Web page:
Latest research news

April 28, 2004

US seeks £1bn from Europe over GM ban
The US has demanded that the EU abandon its ban on the growing of genetically modified crops and pay at least $1.8 billion (£1 billion) in compensation for loss of exports over the past six years. The challenge is outlined in papers filed to the World Trade Organisation that have been seen by the Guardian. The WTO is now facing the biggest case in its history, one that could spark a damaging trade war between the US and Europe and split the international community.
( The Guardian )

Diabetes rates 'will double over 30 years'
Diabetes rates will double worldwide by 2030 even if the obesity rate remains stable, an international team of researchers said yesterday. The rate will go up even higher if, as expected, more people eat a so-called Western diet and stop exercising. "The number of people with diabetes is projected to rise from 171 million in 2000 to 366 million in 2030," the researchers write in the latest issue of Diabetes Care .
( Daily Telegraph )

Sars spreads in China
Health officials are investigating another four suspected cases of Sars in China. The cases bring the total number affected to eight, with more expected. All of the cases can be traced to a laboratory at the Beijing Center for Disease Control and Prevention, China, where the coronavirus that causes Sars (severe acute respiratory syndrome) was being studied.
( Nature )

Ministers waste £5m on vaccine red tape, say MPs
More than £5 million a year is being wasted by the Department of Health on the bureaucracy of buying vaccines, a study by a committee of MPs shows today. The overspend has continued despite several reviews showing where savings could be made, the Public Accounts Committee says in a report triggered by a deal awarding a smallpox vaccine contract to a Labour donor.
( The Times )

Cancer treatments will be tailored to patients' genes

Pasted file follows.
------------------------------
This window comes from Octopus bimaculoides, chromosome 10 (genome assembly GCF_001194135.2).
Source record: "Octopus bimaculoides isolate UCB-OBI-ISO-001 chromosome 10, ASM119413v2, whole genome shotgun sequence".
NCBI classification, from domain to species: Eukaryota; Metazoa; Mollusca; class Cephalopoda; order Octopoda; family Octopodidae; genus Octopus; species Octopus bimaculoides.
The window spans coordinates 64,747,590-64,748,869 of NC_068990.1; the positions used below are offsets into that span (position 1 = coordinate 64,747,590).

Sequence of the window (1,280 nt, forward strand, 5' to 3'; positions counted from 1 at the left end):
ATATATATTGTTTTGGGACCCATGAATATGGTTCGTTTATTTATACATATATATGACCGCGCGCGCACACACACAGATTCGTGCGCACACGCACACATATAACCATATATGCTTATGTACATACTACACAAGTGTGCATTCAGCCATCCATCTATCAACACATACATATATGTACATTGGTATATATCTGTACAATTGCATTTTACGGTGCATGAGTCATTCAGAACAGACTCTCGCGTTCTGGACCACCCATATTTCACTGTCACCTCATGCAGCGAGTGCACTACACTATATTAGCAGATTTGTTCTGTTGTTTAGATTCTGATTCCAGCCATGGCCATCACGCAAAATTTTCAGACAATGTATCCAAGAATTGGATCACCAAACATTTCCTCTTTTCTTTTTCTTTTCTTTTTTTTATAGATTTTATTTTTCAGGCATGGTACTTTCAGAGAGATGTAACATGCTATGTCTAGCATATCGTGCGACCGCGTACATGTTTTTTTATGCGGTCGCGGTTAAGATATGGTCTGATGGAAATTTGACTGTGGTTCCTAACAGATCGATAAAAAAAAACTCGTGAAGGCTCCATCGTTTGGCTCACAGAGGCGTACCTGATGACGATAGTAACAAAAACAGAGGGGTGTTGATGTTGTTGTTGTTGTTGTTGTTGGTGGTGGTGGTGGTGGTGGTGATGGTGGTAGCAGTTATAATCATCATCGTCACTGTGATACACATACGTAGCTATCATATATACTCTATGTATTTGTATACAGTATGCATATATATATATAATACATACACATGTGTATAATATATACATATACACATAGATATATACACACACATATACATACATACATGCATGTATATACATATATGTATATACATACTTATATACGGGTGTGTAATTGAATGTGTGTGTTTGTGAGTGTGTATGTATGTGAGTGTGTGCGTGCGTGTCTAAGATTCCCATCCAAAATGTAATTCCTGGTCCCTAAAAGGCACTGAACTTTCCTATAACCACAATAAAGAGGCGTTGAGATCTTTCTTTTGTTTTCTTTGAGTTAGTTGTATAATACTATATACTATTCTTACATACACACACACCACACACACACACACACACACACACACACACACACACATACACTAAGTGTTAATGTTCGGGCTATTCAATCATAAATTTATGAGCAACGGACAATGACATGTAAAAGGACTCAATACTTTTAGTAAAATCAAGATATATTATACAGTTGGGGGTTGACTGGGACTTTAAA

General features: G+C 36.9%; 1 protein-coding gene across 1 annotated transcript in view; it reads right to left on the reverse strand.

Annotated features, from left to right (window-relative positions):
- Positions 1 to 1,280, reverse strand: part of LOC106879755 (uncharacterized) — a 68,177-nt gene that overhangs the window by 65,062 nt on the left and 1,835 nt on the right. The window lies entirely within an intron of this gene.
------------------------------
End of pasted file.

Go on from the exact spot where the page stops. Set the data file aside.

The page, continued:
Doctors have taken the first steps towards identifying genetic differences between cancer patients so that treatments can be tailored towards a person's genetic make-up. The aim is to separate cancer patients into those who will respond to one particular form of therapy and those who will get better with a different type of treatment. Scientists believe that the personalised treatment of cancer could improve survival rates because the effectiveness of existing drugs and chemotherapy can vary depending on the patient.
( Independent )

'Biological bandages' grown in lab
Thousands of patients with severe burns and ulcerous wounds should soon benefit from "biological bandages" which use their own cells to regenerate skin. Doctors said the bandages, 10 years in development by CellTran, a spin-off from Sheffield University, are used alongside conventional skin grafts to ease pain and speed recovery.
( The Guardian )

Bird fans get a flutter
Punters are invited to bet on the chances of 18 tagged Tasmanian shy albatrosses making it from the Australian coast to South Africa on their annual migration. Each of the "runners" in the Big Bird Race, launched in London on Tuesday night, has been adopted by a prominent person, including Prince Philip. The event was invented by the Conservation Foundation to draw attention to longline fishing practices which kill thousands of albatrosses every year. Income will be fed back into seabird conservation projects.
( Daily Telegraph )

Record breeding rhino dies
A white rhino with a world record for siring calves in captivity has been put down at Edinburgh Zoo because of serious kidney failure. Kruger died in his sleeping quarters early on Monday morning. He had been given no hope of recovery. The 35-year-old was a popular attraction. He fathered 12 calves with his partner Umfolozi: a world record for the number of rhinos born to the same pair.
( The Guardian )

Tracy + Hepburn = the best screen pairing, say chemists
Spencer Tracy and Katharine Hepburn had the greatest screen chemistry in cinema history, according to no less an authority than the Royal Society of Chemistry. The chemical reactions between the classic Hollywood couple were not actually subjected to laboratory testing but, rather than counting Oscars or box-office receipts, the Royal Society applied its expertise in chemistry to close analysis of some of the great screen partnerships, from Fred Astaire and Ginger Rogers to the current Starsky and Hutch, Ben Stiller and Owen Wilson.
( The Times )

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